(Bloomberg) -- President Vladimir Putin early Friday signed decrees recognizing the "independence" of occupied Kherson and Zaporizhzhia in Ukraine as a prelude to absorbing those regions, as well as Donetsk and Luhansk, into Russia -- a move that's expected later today. Putin is also expected to address legislators.
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President Joe Biden denounced Russia's efforts as a "flagrant violation of the UN Charter and the basic principles of sovereignty and territorial integrity." The recent annexation votes have been condemned as illegal by the United Nations and other world leaders.
Multiple civilian casualties were reported from a Russian missile strike near Zaporizhzhia early Friday.
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On the Ground
Over the past day, Russia has launched give missile and 11 air strikes, as well as more than 100 rocket attacks at almost 50 Ukrainian settlements, Ukraine's General Staff said. Moscow's troops shelled the southern cities of Mykolaiv and Odesa on Thursday night. Kyiv's troops have likely nearly completed the encirclement of the Russian grouping in Lyman and cut critical ground lines of communication that support Russian troops in the Drobysheve-Lyman area, the US-based Institute for the Study of War said in an update. Seven months into the conflict, Belarus remains highly unlikely to become directly involved in the war in Ukraine on behalf of Russia, according to ISW.
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Zaporizhzhia Atomic Workers Told to Apply at Rosatom to Keep Jobs (9:36 a.m.)
Ukraine said its workers at the Russian-occupied Zaporizhzhia nuclear power plant were told they'll need to re-apply to Kremlin-controlled Rosatom to keep their jobs.
Moscow's plan to recognize the Zaporizhzhia region, including the site of the atomic plant, as part of Russian territory are overshadowing attempts to de-escalate fighting around the facility. Kyiv's ambassador told a meeting of the International Atomic Energy Agency that Rosatom has sent in more officials to enforce a change in ownership once the territorial acquisition is completed.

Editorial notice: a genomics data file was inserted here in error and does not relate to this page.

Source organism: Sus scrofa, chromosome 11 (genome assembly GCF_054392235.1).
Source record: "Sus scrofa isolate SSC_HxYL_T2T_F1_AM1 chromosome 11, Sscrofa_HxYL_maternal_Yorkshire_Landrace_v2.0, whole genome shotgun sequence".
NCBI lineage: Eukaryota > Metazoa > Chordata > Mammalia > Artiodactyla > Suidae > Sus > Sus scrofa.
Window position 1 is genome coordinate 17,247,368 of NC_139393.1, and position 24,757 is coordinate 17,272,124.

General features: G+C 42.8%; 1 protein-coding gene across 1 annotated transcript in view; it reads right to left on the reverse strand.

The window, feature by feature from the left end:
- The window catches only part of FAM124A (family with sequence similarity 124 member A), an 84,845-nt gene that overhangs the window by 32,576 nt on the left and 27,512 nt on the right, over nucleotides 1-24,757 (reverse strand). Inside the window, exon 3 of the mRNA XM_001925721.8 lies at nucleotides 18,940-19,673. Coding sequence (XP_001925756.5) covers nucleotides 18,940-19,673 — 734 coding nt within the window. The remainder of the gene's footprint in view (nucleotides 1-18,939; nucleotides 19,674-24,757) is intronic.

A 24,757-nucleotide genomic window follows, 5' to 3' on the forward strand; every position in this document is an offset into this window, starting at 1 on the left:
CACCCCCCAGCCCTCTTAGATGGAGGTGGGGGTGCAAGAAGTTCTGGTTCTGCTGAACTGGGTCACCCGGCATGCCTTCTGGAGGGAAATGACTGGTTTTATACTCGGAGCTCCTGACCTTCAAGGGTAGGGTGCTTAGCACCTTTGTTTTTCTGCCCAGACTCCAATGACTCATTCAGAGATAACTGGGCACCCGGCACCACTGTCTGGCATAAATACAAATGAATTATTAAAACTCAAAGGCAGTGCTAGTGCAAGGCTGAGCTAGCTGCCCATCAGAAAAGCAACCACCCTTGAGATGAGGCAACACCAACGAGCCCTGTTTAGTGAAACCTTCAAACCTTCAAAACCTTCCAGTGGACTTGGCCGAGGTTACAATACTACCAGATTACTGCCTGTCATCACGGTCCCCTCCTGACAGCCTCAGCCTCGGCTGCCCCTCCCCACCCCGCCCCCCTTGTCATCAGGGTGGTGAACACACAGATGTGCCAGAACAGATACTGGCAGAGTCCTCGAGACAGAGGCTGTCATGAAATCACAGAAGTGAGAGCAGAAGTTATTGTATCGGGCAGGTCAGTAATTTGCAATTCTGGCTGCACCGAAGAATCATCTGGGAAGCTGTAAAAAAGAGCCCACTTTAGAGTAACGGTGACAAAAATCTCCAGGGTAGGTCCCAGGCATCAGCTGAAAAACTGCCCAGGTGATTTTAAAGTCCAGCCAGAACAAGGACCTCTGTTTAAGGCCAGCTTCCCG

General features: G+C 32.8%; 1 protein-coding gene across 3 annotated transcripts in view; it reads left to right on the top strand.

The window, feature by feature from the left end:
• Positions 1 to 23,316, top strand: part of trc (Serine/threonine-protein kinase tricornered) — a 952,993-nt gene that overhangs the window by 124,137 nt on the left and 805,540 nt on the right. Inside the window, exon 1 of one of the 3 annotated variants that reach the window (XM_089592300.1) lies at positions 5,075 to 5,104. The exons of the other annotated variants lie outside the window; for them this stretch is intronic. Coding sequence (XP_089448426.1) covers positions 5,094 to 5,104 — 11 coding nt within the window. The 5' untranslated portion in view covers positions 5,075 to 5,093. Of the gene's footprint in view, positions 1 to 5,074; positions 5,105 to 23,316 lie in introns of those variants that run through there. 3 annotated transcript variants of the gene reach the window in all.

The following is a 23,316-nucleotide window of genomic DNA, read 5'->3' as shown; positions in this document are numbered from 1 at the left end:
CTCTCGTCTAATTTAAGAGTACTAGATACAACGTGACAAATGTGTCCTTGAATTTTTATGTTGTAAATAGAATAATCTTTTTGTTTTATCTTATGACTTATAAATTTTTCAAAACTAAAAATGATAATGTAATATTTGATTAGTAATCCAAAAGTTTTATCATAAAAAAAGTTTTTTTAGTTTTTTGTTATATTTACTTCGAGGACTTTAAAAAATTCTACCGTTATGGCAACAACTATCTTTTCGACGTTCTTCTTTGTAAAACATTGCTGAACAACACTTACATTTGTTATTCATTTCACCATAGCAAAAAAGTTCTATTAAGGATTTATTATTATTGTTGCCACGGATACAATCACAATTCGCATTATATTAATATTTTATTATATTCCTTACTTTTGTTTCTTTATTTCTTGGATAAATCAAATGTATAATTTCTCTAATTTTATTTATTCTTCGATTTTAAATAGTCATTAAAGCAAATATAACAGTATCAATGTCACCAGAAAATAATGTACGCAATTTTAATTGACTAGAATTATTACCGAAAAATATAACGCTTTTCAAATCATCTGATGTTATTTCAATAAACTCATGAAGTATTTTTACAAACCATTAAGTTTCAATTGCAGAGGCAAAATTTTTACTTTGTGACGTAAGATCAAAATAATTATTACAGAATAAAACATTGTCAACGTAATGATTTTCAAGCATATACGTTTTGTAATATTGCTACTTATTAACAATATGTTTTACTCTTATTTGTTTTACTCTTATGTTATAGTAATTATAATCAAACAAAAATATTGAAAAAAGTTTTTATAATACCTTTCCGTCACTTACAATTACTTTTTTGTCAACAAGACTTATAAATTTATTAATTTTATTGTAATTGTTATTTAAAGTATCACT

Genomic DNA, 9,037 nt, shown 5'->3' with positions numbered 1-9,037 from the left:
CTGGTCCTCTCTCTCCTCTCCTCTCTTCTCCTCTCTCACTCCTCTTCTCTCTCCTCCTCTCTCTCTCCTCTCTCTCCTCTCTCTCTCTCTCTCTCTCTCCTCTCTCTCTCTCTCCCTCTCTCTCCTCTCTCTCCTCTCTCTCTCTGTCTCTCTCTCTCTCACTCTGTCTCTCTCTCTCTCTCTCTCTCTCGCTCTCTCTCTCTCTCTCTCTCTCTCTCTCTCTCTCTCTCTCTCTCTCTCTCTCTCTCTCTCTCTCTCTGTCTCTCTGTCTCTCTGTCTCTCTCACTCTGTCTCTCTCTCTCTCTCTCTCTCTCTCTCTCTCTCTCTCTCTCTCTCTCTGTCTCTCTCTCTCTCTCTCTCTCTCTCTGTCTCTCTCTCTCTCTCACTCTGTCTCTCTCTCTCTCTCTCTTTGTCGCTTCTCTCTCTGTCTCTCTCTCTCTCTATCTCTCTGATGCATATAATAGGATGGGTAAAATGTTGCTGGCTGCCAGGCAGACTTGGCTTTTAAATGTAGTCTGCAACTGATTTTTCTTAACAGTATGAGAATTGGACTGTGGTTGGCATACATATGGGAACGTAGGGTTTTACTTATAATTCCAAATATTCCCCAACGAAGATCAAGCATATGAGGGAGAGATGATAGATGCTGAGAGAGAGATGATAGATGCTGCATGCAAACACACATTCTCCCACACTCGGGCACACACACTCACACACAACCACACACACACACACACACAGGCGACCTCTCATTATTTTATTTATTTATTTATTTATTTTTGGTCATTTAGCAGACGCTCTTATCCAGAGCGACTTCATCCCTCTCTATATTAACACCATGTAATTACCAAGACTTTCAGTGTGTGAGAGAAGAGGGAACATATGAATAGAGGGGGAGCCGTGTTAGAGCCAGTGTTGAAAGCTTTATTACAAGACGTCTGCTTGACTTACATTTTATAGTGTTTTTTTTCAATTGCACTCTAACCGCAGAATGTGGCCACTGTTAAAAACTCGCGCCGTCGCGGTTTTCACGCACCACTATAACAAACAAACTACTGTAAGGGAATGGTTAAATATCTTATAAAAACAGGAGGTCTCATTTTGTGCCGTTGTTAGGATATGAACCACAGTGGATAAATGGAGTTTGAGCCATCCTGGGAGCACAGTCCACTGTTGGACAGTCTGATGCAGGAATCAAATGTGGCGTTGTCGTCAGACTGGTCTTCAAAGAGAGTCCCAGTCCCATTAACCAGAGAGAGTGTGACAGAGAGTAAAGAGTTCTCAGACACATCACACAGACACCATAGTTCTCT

"Representatives of Rosatom stated that at that moment, the Zaporizhzhia nuclear power plant will belong to Rosatom," Yevhenii Tsymbaliuk said. Allowing Russia to claim ownership of Zaporizhzhia would represent the biggest nuclear heist in history; the plant has a replacement value of about $40 billion and produces a fifth of Ukraine's electricity. Russian forces seized the facility during the first week of the invasion.
Ukraine Says 23 Civilians Killed in Russian Missile Attack (8:45 a.m.)
At least 23 people were killed and 28 wounded among civilians near the south-eastern city of Zaporizhzhia following a Russian missile strike early Friday, according to local military officials. The people were preparing to leave the city in a humanitarian convoy to go to temporarily occupied areas and bring their relatives out or provide aid, the officials said.
In response, a Moscow-linked official denied the Russian army was behind the strike and blamed Ukraine.
The attack took place as Russia plans to officially officially annex Ukraine's Donetsk, Luhansk, Zaporizhzhia and Kherson regions after illegal referendums. Russian forces continue intense shelling of Ukraine's cities and towns. Putin in mid-September threatened to step up attacks on Ukraine's civilian targets.
Putin Puts Annexation Process Into Motion (8:10 a.m.)
Russian President Vladimir Putin has signed decrees recognizing the "independence" of the occupied Kherson and Zaporizhzhia regions of Ukraine. This formality is necessary to annex these regions. Moscow recognized the independence of two other Ukrainian regions, Donetsk and Luhansk, in February and used the pretext of protecting these territories to invade Ukraine.
Putin plans to sign treaties on Friday to absorb these four Ukrainian regions into Russia. The signing ceremony is scheduled for 3 p.m. Moscow time, according to Russian state TV. Later, Putin's expected to address Russian legislators and other officials.
The annexation has been condemned by UN Secretary-General Antonio Guterres as a violation of international law and the UN charter. Ukraine President Volodymyr Zelenskiy said Thursday that Russia will "annex itself to the catastrophe that it has brought to the occupied territory of our country."